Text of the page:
Written by National Consumers League Intern Sarah Aillon
The Trump administration is waging war against regulations. In January, President Trump announced in his State of the Union address that “in our drive to make Washington accountable, we have eliminated more regulations in our first year than any administration in history.” Since entering Office, the Trump administration rolled back many environmental, and economic regulations which secure the health, safety, and security of the American people. While the Trump Administration boastfully describes these rollbacks as progress, many public protection advocates have sounded their alarms.
Zoe Pharo is a rising sophomore at Carleton College in Northfield, MN and is excited to be a health policy intern with the National Consumers League this summer.
Endometriosis is estimated to affect close to 200 million women worldwide, but we often hear very little about its prevalence.
Have you or someone you love been affected by cancer? Chances are the answer is yes. Cancer is the second leading cause of death in men and women in the United States, and knows no boundaries of age, race, ethnicity, gender, or wealth. More than 1.7 million people will be diagnosed with the disease this year alone, while over 600,000 people are estimated to die from it.
Written by NCL Intern Trang Nguyen
Breastfeeding has long been hailed as the best source of food for infants, providing the perfect mix of nutrition in an easily digestible form and lowering the risk of certain syndromes, diseases, and allergies.
Spotlight on Health Care Series, Part 3: As America's health care system is facing uncertainty, NCL staff is exploring the topic in a new weekly blog series.
The failure to successfully repeal and replace the Affordable Care Act (ACA), if nothing else, exposed a Republican party divided (perhaps irreparably so) on how to reform America’s healthcare system. Despite the GOP’s devastating legislative defeat, we should not underestimate their determination to resuscitate their repeal/replace efforts.
Spotlight on Health Care Series, Part 2: As America's health care system is facing uncertainty, NCL staff is exploring the topic in a new weekly blog series.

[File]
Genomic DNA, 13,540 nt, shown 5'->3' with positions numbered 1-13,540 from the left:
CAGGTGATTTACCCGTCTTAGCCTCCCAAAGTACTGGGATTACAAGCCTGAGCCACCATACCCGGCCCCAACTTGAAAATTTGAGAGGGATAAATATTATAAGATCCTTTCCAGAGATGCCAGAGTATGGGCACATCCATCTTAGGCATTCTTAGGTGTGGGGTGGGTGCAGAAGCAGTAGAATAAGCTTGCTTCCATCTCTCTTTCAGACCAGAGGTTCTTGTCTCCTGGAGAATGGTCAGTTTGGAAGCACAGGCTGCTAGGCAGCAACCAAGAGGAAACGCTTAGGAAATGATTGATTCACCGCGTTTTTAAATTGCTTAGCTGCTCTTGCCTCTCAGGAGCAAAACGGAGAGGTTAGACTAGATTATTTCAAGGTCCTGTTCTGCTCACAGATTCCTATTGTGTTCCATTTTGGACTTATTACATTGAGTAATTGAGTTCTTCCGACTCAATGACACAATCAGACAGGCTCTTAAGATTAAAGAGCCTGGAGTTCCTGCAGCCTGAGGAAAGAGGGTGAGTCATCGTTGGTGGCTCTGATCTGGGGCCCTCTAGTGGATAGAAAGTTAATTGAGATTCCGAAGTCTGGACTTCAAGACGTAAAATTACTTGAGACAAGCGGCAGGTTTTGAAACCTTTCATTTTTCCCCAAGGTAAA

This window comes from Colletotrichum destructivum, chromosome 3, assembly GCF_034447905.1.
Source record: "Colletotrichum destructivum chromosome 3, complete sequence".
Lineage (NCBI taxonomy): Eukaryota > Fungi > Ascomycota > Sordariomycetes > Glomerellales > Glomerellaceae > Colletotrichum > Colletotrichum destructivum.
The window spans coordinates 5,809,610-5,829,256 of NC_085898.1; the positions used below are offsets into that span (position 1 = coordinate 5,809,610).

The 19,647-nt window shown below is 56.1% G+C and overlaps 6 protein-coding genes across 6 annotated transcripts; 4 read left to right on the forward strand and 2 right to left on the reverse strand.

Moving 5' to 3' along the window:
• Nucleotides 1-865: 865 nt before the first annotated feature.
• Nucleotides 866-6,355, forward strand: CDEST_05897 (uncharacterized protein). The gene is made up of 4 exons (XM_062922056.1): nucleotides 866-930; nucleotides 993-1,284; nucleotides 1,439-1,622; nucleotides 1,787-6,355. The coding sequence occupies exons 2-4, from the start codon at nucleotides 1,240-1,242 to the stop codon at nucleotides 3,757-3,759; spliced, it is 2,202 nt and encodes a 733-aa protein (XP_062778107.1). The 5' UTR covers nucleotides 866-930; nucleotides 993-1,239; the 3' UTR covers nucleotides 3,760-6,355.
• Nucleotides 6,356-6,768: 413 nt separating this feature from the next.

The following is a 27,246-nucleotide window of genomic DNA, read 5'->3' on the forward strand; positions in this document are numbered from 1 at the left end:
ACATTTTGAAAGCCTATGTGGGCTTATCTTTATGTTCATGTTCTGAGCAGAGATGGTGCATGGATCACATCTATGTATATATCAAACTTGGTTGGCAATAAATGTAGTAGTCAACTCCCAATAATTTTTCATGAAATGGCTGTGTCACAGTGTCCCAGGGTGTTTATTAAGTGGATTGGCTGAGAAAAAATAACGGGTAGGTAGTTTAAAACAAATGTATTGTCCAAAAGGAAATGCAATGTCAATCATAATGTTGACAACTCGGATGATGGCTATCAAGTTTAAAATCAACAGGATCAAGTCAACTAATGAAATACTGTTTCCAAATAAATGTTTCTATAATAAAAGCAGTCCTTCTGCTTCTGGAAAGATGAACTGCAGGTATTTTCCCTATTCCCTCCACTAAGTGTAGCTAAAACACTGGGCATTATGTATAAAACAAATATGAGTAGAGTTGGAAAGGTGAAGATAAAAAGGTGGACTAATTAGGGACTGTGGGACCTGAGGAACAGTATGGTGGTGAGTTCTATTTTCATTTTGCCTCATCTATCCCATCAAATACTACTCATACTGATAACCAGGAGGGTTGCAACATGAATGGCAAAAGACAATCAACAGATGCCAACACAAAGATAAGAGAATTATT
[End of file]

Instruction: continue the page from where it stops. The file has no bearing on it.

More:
Ding dong, the bill is dead! Democrats, health advocates, patients, and consumers across the country are rejoicing after the GOP’s first attempt to repeal and replace major pieces of the Affordable Care Act (ACA) crashed and burned. Republicans ultimately could not coalesce around House Speaker Paul Ryan’s (R-WI) American Health Care Act (AHCA) and, in a stunning turn of events, the bill was pulled from the House floor without a vote last Friday.
Spotlight on Health Care Series, Part 1: As America's health care system is facing uncertainty, NCL staff is exploring the topic in a new weekly blog series.
No matter how you slice it, the proposed changes to Medicaid in the GOP’s new health care bill are not a spending compromise–but rather a massive cut in funding that will decimate the Medicaid program as we know it.
Guest blog by Clara Keane, a graduate of Drew University, Madison, NJ.
In the midst of a news avalanche in recent days as the Senate holds hearings for cabinet positions and new information breaks out related to Russian hacking, it is easy to miss what may be the most dangerous development of the incoming Administration: reopening vaccine skepticism and linking vaccinations to autism.
Editor's note: The measures discussed in this piece were approved on Election Day, 2016.
It’s hard to believe that corporate America would throw so much money fighting a penny-per-ounce tax on sodas, but that is exactly what’s happening in San Francisco and Oakland. The soft drink industry has thrown $50 million in efforts to fight this tax on sugar-sweetened drinks.
To those who may question the necessity of health insurance, I have two words for you: Preventive care. Seven out of ten deaths among Americans each year are from chronic diseases, many of which are preventable. Preventive health services like physicals, immunizations and other screenings can help find health problems early, when the chances for treatment and cure are better, or even prevent health problems before they start.